World Suicide Prevention Day: a conversation

What’s most agonizing about suicidal thoughts are not the thoughts themselves, but the confusion behind them.

For what it’s worth, I want to live. There are hundreds of things I haven’t done, places I haven’t gone to, people I haven’t met, feelings I haven’t felt. Sometimes just the vastness of my “haven’t done yet”s make me so anxious, it cripples me into doing nothing at all. Motivation: lost.

I want to live, I do. I haven’t finished my first book (ETA, December 2017). I haven’t road-tripped across the country, purchased a piece of furniture, or learned how to rollerblade. I still haven’t broken my nail-biting habit (it’s gross, I know, okay?), and I still haven’t mastered ASL (working on it, though). There are things I want–maybe even need–to do before my time on earth is up, things that keep me up at night (maybe not the rollerblading thing, but definitely that impending CC-road trip). There is so much left to say, to do, to feel. I want to say it all, do it all, feel it all.

I want to live.

But sometimes? I just don’t.

Sometimes I convince myself that I am not worthy of love, of friendship, of the opportunities I’ve been given, of the oxygen flowing into my lungs. Sometimes I convince myself that those around me see me as nothing more than a burden, a nuisance, a blemish they cannot get rid of. Sometimes I convince myself that they will be better off without me. Sometimes I convince myself that my bedroom contains all I’ll ever need, and that leaving the comfort of it will bring me only anxiety, only sadness, only more feelings of inadequacy. Sometimes I convince myself that it would be easier to disappear than it would be to continue trying to find comfort in visibility, that it would be easier to end the cycle of misery at my own hands than to continue living a life I will never truly love.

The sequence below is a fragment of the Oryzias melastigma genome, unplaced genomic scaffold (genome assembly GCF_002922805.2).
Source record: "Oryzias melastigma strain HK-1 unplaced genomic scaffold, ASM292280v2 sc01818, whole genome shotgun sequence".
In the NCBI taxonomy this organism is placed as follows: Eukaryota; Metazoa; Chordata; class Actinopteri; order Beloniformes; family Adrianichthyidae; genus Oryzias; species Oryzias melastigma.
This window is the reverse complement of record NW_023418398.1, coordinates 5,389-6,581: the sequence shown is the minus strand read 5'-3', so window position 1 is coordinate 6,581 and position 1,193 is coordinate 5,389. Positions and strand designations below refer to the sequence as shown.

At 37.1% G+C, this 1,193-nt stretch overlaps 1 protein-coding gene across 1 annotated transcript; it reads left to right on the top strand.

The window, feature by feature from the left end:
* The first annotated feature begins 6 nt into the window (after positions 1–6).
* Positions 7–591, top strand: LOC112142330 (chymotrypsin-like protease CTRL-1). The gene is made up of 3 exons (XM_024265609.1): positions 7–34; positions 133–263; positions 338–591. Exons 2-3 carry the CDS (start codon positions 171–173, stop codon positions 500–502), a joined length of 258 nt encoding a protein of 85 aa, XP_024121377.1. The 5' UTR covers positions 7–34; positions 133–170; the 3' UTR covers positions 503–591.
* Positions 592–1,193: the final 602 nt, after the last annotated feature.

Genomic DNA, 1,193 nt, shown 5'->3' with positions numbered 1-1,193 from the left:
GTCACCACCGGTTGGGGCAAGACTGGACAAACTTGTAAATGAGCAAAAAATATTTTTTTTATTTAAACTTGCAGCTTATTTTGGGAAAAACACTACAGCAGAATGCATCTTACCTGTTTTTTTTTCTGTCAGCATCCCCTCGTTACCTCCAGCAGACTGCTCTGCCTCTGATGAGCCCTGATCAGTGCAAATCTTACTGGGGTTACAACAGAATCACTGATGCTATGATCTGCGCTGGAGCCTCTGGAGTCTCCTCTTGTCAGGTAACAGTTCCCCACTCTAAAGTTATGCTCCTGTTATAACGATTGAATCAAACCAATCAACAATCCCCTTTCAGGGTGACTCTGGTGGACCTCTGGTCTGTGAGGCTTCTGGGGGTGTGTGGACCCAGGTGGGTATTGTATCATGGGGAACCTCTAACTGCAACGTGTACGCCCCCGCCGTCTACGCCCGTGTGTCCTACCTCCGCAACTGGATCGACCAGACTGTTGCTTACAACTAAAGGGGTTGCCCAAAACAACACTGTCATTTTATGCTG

On today, World Suicide Prevention Day, I want to open up a dialogue about suicidal thoughts and ideation. An uncomfortable conversation that many people are afraid to have, myself included. But not having the conversation at all has proven to be less-than-ideal. That almost innate refusal to speak on the things that are difficult hasn’t helped anyone suffering from mental illness.

It took a long time to feel comfortable enough to even say I dealt with suicidal thoughts and ideation. I was ashamed, embarrassed, and scared. I didn’t know what I was feeling, I didn’t know how to express what I was feeling, and I didn’t think anyone should have to listen to me attempt to explain what was going on inside my head. Living alone with my self-deprecation felt easier than burdening anyone else with those morbid thoughts I couldn’t even explain to myself.

So, openly offering my support to those who may need is is the step I’m taking today. I don’t want anyone to feel as if they are alone in their more difficult emotions, alone in dealing with the urges they bring up, or alone in their confusion behind the things they are feeling. I want to be the person I needed when I was younger, a sounding board for the suicidal ideation thrust upon me that I didn’t quite know how to navigate despite feeling everything so harshly and so deeply.

Open up a productive dialogue with your loved ones today. I know I’ll be doing the same for mine.

“Suicide prevention is important to me because I am alive because of people who cared enough to make sure I was okay” – TWLOHA.com

Always remember you are not alone.

You are loved.

Sandra

Want to submit to this site and share your story, art, or article related to mental health? Email wemustbebroken@gmail.com

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Article dear hope

A poetry selection: Ali Zagame Part 1

**Trigger Warning: mentions of self-harm, death, and suicide

 

IMPORTANT THINGS I LEARNED BEFORE I PROBABLY SHOULD’VE BEEN LEARNING THEM

The first thing that I ever learned as an infant was how to keep myself from choking.